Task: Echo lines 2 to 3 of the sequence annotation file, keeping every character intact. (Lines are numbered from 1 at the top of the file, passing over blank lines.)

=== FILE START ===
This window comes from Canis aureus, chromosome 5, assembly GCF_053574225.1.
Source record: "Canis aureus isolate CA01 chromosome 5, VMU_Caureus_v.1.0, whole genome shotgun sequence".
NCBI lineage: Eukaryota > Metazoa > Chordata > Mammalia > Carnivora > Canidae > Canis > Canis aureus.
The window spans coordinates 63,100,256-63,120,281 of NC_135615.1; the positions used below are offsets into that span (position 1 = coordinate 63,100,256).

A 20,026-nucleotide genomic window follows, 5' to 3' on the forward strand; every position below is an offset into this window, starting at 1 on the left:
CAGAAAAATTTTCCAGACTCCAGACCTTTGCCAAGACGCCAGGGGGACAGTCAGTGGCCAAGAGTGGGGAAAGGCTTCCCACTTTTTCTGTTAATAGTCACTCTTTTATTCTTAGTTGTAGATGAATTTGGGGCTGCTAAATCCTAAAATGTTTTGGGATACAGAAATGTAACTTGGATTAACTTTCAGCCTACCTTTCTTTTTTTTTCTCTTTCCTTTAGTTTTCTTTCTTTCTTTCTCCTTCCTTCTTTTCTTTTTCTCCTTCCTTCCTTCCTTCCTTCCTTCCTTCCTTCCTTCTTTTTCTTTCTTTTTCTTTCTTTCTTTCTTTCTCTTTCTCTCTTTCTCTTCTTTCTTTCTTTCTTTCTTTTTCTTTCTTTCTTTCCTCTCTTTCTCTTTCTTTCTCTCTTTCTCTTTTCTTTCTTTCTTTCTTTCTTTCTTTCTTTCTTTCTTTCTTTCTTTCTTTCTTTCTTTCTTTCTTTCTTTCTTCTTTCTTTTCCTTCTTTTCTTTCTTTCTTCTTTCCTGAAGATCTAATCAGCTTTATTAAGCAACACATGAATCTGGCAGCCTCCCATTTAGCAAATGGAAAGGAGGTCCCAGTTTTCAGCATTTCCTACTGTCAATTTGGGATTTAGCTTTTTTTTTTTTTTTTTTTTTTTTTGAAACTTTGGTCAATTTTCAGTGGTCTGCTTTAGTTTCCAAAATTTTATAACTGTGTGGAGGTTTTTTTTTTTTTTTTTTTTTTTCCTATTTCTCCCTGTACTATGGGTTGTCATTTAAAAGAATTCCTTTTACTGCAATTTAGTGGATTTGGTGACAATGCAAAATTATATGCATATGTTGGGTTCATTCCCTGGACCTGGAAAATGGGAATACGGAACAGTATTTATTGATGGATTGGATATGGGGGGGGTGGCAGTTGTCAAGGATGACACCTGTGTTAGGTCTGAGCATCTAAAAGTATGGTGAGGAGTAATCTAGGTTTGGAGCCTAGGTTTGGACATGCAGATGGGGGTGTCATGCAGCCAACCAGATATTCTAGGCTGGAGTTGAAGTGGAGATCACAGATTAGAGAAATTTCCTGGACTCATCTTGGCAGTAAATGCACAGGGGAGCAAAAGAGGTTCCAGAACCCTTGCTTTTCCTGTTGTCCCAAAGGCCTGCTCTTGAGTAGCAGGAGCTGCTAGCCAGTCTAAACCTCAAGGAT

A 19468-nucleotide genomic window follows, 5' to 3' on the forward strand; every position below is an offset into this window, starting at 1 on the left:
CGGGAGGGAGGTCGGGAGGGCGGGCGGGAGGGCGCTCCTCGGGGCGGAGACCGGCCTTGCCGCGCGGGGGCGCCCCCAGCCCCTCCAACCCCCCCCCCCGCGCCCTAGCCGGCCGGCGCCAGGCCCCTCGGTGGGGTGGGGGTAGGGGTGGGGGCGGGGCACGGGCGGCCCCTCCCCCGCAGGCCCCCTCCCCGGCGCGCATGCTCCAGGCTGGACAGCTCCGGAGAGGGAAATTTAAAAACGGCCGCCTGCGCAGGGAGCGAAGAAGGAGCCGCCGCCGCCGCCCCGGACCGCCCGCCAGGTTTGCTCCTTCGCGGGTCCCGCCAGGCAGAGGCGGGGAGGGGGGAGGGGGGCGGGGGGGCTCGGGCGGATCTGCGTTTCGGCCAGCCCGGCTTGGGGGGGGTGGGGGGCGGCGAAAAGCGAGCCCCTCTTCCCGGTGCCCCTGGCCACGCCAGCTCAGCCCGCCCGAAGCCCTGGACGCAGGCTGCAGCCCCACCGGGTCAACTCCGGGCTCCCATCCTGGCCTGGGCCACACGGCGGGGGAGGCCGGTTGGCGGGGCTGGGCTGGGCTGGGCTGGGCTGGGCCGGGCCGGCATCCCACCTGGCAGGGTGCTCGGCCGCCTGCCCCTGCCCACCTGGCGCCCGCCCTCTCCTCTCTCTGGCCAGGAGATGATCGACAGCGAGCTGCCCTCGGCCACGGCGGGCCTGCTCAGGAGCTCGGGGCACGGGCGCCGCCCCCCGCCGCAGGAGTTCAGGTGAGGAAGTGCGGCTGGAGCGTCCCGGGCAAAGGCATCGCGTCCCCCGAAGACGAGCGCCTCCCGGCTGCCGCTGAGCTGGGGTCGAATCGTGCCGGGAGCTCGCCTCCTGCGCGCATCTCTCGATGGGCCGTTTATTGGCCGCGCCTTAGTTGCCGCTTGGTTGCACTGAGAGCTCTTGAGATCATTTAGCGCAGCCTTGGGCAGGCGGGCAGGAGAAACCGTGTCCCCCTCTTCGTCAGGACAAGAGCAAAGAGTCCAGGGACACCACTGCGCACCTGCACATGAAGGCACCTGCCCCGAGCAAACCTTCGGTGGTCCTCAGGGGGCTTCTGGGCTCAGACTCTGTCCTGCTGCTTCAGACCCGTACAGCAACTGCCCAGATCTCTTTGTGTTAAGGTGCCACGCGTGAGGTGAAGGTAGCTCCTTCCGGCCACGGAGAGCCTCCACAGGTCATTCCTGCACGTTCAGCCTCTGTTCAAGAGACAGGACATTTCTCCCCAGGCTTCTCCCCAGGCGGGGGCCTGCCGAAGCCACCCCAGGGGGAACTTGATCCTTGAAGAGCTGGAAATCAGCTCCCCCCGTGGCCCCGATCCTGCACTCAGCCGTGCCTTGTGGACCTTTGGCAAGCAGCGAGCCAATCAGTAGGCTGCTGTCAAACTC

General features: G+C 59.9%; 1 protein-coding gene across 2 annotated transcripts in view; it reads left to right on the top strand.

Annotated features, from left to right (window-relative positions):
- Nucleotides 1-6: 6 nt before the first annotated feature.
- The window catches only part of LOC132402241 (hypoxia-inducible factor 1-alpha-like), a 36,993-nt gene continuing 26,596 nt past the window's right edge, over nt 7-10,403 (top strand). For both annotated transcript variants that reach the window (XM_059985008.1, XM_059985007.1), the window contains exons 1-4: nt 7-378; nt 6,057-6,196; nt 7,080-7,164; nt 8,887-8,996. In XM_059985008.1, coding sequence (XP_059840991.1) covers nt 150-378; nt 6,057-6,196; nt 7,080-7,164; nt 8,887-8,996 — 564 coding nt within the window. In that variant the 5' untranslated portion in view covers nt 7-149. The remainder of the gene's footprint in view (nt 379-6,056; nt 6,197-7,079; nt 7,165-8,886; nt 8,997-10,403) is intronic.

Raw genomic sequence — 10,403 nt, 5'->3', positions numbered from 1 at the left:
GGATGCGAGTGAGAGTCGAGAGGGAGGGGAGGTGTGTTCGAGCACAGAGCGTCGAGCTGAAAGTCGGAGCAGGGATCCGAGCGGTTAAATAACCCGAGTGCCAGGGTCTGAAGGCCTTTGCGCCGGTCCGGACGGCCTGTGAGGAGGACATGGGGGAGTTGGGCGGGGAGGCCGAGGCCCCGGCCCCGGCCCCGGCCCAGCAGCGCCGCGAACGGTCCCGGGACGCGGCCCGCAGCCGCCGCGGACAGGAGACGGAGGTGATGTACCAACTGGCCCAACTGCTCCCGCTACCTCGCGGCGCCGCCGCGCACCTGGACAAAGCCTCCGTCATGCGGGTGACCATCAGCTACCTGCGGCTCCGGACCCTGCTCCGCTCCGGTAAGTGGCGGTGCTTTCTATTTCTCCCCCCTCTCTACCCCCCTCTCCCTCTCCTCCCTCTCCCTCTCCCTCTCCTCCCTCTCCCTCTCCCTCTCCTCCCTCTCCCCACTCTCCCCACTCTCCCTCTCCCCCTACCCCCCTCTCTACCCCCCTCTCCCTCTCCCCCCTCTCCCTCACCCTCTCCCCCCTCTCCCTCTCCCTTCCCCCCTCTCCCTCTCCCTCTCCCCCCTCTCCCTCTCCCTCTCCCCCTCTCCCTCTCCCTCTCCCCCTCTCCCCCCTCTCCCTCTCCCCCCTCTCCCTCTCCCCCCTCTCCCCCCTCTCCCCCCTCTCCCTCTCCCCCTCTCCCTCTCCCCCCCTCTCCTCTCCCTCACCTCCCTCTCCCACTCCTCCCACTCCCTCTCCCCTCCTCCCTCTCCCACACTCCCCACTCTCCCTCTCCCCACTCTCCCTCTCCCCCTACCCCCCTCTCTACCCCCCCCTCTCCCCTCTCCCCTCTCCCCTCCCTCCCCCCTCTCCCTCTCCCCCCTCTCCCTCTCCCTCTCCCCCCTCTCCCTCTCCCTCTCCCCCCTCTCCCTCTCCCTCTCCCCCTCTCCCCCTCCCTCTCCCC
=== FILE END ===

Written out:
Source record: "Canis aureus isolate CA01 chromosome 5, VMU_Caureus_v.1.0, whole genome shotgun sequence".
NCBI lineage: Eukaryota > Metazoa > Chordata > Mammalia > Carnivora > Canidae > Canis > Canis aureus.